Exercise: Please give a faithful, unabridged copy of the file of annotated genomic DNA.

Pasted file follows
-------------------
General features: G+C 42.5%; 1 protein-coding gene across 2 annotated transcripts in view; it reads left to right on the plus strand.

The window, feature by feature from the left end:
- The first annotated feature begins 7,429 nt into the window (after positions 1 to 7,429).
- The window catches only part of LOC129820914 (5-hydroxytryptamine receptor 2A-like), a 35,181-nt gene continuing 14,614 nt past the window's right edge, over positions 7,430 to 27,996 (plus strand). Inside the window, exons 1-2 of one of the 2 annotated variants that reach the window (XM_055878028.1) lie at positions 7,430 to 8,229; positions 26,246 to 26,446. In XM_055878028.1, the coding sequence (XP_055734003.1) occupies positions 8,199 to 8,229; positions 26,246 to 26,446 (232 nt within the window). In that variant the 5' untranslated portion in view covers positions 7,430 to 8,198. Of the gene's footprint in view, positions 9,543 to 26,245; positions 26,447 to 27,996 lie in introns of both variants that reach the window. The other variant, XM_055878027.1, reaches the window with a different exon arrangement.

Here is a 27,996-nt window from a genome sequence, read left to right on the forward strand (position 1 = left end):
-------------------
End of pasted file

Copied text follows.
General features: G+C 42.5%; 1 protein-coding gene across 2 annotated transcripts in view; it reads left to right on the plus strand.

The window, feature by feature from the left end:
- The first annotated feature begins 7,429 nt into the window (after positions 1 to 7,429).
- The window catches only part of LOC129820914 (5-hydroxytryptamine receptor 2A-like), a 35,181-nt gene continuing 14,614 nt past the window's right edge, over positions 7,430 to 27,996 (plus strand). Inside the window, exons 1-2 of one of the 2 annotated variants that reach the window (XM_055878028.1) lie at positions 7,430 to 8,229; positions 26,246 to 26,446. In XM_055878028.1, the coding sequence (XP_055734003.1) occupies positions 8,199 to 8,229; positions 26,246 to 26,446 (232 nt within the window). In that variant the 5' untranslated portion in view covers positions 7,430 to 8,198. Of the gene's footprint in view, positions 9,543 to 26,245; positions 26,447 to 27,996 lie in introns of both variants that reach the window. The other variant, XM_055878027.1, reaches the window with a different exon arrangement.

Here is a 27,996-nt window from a genome sequence, read left to right on the forward strand (position 1 = left end):